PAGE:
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ISIS in Action and Other Jihadi Actors

British daily newspaper The Guardian reported on 28 April that since late 2015, several Islamic State (ISIS) fighters may have infiltrated into Italy disguised as wounded Libyan fighters. The paper quotes an Italian intelligence document which claims ISIS fighters took advantage of a scheme called the Comitato Assistenza Feriti Libici (Centre for the Support of Injured Libyans) to apply for special visas, which allow wounded fighters to receive medical treatment in Europe. Wounded fighters are most commonly sent to hospitals in Turkey. Italian intelligence believes ISIS fighters presented false passports to medical personnel in Misrata, claiming to be members of the Benghazi Revolutionaries Shura Council (BRSC). The article goes on to claim that Misrata is the headquarters for smuggling fighters from Libya to other countries, and where the fraudulent issue of passports for fighters takes place.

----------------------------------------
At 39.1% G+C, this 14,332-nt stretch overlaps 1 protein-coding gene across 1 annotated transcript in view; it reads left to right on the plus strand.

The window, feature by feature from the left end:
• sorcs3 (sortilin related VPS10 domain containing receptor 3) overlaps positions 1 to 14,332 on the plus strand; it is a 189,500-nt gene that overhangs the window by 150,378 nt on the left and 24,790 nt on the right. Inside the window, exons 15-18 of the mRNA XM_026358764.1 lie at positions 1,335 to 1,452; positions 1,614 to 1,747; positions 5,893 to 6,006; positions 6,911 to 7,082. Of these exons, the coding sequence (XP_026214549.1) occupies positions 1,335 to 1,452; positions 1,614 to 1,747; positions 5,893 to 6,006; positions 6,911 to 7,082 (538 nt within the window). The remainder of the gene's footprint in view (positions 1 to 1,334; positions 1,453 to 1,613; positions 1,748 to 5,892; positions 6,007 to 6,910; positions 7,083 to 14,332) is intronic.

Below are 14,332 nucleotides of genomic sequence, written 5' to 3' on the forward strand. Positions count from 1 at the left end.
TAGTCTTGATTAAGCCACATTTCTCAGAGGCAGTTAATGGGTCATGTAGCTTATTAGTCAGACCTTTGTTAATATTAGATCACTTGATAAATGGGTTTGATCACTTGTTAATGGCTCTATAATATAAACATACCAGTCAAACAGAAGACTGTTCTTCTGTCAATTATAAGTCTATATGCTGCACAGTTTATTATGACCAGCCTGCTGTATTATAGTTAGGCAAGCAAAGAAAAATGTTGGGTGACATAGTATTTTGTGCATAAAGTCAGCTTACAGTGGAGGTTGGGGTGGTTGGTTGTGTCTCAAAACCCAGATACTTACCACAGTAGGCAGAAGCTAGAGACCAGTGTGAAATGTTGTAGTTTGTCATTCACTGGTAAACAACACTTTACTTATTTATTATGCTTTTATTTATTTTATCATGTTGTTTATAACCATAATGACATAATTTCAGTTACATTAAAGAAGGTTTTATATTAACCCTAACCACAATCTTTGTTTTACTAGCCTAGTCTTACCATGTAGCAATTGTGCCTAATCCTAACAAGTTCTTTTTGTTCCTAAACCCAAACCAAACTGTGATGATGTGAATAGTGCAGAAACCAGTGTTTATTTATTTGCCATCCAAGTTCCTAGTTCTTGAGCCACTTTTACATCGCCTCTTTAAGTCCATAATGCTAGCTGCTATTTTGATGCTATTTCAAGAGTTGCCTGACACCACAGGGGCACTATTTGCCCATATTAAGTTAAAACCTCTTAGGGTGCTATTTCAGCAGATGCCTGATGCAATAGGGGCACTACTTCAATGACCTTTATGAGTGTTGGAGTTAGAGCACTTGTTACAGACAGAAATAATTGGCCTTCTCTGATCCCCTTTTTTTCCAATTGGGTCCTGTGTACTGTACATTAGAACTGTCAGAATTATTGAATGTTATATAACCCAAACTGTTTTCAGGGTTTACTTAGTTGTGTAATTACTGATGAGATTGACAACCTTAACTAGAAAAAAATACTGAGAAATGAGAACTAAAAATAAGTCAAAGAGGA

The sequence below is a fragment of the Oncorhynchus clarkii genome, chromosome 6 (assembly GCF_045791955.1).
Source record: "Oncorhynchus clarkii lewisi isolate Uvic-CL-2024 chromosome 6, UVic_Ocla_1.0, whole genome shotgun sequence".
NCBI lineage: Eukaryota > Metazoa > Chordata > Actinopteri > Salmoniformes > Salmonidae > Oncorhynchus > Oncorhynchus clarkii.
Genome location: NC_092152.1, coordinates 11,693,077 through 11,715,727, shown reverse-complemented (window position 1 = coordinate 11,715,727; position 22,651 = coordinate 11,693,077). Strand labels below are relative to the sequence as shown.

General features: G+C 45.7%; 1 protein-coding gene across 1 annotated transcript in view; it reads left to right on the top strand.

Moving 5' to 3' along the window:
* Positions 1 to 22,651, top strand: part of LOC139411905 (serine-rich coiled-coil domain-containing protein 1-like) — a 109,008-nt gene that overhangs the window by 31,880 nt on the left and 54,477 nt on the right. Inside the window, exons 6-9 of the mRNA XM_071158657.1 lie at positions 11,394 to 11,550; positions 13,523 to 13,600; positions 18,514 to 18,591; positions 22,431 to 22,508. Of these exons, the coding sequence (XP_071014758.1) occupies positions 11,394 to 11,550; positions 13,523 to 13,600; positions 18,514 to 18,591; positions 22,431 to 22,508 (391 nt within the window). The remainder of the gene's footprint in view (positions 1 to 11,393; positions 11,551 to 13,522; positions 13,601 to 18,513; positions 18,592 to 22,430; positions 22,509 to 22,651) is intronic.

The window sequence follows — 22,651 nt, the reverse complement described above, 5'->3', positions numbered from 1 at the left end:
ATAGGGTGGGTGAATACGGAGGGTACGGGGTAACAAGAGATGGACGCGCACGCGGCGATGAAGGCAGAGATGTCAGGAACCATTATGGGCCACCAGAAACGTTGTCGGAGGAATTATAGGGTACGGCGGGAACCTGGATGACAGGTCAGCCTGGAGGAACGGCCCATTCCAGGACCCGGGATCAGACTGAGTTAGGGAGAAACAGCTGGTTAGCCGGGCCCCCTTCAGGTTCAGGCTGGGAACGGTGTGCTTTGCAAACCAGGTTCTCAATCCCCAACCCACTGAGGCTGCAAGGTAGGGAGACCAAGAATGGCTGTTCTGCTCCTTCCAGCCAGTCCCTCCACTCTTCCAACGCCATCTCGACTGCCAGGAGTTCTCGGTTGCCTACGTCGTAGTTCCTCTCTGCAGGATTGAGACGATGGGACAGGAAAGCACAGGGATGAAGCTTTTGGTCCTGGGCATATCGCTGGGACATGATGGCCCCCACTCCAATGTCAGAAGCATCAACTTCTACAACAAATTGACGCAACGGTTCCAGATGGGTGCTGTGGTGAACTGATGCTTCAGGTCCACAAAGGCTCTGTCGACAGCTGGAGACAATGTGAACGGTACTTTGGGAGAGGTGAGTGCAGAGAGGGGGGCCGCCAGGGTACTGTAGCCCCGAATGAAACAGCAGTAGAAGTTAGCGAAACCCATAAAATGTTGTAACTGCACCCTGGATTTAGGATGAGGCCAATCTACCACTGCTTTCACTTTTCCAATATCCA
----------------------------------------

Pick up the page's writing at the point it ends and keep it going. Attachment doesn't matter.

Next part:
Intermittent clashes between Libyan National Army (LNA) forces and jihadists are ongoing in Sabri and Souq al-Hout in central Benghazi, with two LNA fighters killed last week. On 26 April, the LNA conducted 10 airstrikes against jihadist positions. Jihadists in Benghazi counter LNA airstrikes with demolitions targeting infrastructure. On 26 April, jihadists demolished the third bridge between Sidi Youness area and Sabri, and on 28 April they brought down an iconic high rise flat in the city centre near the port.  On 27 April, Ansar al-Sharia’s Talot Foundation, operating under the banner of the Benghazi Revolutionaries Shura Council (BRSC), claimed responsibility for the demolition of several bridges in the Sabri area over the last few weeks. On 1 May, one civilian was killed and two others injured when several rocket propelled grenades (RPGs) hit Benghazi’s Leithi district.